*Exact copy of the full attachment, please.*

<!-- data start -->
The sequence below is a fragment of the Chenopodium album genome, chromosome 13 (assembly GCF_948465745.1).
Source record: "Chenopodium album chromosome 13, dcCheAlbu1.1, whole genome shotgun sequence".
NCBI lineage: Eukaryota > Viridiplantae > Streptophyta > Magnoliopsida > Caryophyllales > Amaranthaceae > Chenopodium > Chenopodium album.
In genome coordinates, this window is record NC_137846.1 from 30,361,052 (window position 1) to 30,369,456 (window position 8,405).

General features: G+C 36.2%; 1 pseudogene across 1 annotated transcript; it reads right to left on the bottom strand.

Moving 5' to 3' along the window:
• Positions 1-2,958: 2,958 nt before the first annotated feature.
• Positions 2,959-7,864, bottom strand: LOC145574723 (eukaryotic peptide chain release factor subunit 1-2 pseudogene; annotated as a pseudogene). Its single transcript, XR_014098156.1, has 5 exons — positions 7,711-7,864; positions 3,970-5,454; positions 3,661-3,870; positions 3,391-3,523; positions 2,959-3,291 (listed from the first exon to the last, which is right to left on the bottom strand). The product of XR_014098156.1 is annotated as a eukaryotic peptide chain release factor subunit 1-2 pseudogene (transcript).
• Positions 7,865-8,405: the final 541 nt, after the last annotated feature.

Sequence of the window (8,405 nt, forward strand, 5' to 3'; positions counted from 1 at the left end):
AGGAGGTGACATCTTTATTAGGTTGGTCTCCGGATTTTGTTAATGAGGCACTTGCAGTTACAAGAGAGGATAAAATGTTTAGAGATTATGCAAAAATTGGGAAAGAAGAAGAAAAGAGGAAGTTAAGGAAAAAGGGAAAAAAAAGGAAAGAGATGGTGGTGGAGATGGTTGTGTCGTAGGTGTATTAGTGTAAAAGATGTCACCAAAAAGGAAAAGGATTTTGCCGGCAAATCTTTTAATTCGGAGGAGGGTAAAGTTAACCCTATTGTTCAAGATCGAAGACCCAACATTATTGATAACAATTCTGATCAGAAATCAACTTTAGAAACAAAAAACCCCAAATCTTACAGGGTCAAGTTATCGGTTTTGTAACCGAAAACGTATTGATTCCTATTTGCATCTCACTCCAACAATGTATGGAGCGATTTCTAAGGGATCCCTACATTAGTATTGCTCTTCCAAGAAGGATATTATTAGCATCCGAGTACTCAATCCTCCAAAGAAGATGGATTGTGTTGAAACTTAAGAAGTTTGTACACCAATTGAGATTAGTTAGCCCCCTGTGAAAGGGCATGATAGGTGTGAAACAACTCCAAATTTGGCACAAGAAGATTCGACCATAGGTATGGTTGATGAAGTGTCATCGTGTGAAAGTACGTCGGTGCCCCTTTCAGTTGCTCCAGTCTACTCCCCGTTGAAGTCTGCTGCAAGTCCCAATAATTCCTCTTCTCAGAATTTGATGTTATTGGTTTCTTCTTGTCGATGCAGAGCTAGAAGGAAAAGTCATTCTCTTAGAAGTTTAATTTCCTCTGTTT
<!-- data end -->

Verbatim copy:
The sequence below is a fragment of the Chenopodium album genome, chromosome 13 (assembly GCF_948465745.1).
Source record: "Chenopodium album chromosome 13, dcCheAlbu1.1, whole genome shotgun sequence".
NCBI lineage: Eukaryota > Viridiplantae > Streptophyta > Magnoliopsida > Caryophyllales > Amaranthaceae > Chenopodium > Chenopodium album.
In genome coordinates, this window is record NC_137846.1 from 30,361,052 (window position 1) to 30,369,456 (window position 8,405).

General features: G+C 36.2%; 1 pseudogene across 1 annotated transcript; it reads right to left on the bottom strand.

Moving 5' to 3' along the window:
• Positions 1-2,958: 2,958 nt before the first annotated feature.
• Positions 2,959-7,864, bottom strand: LOC145574723 (eukaryotic peptide chain release factor subunit 1-2 pseudogene; annotated as a pseudogene). Its single transcript, XR_014098156.1, has 5 exons — positions 7,711-7,864; positions 3,970-5,454; positions 3,661-3,870; positions 3,391-3,523; positions 2,959-3,291 (listed from the first exon to the last, which is right to left on the bottom strand). The product of XR_014098156.1 is annotated as a eukaryotic peptide chain release factor subunit 1-2 pseudogene (transcript).
• Positions 7,865-8,405: the final 541 nt, after the last annotated feature.

Sequence of the window (8,405 nt, forward strand, 5' to 3'; positions counted from 1 at the left end):
AGGAGGTGACATCTTTATTAGGTTGGTCTCCGGATTTTGTTAATGAGGCACTTGCAGTTACAAGAGAGGATAAAATGTTTAGAGATTATGCAAAAATTGGGAAAGAAGAAGAAAAGAGGAAGTTAAGGAAAAAGGGAAAAAAAAGGAAAGAGATGGTGGTGGAGATGGTTGTGTCGTAGGTGTATTAGTGTAAAAGATGTCACCAAAAAGGAAAAGGATTTTGCCGGCAAATCTTTTAATTCGGAGGAGGGTAAAGTTAACCCTATTGTTCAAGATCGAAGACCCAACATTATTGATAACAATTCTGATCAGAAATCAACTTTAGAAACAAAAAACCCCAAATCTTACAGGGTCAAGTTATCGGTTTTGTAACCGAAAACGTATTGATTCCTATTTGCATCTCACTCCAACAATGTATGGAGCGATTTCTAAGGGATCCCTACATTAGTATTGCTCTTCCAAGAAGGATATTATTAGCATCCGAGTACTCAATCCTCCAAAGAAGATGGATTGTGTTGAAACTTAAGAAGTTTGTACACCAATTGAGATTAGTTAGCCCCCTGTGAAAGGGCATGATAGGTGTGAAACAACTCCAAATTTGGCACAAGAAGATTCGACCATAGGTATGGTTGATGAAGTGTCATCGTGTGAAAGTACGTCGGTGCCCCTTTCAGTTGCTCCAGTCTACTCCCCGTTGAAGTCTGCTGCAAGTCCCAATAATTCCTCTTCTCAGAATTTGATGTTATTGGTTTCTTCTTGTCGATGCAGAGCTAGAAGGAAAAGTCATTCTCTTAGAAGTTTAATTTCCTCTGTTT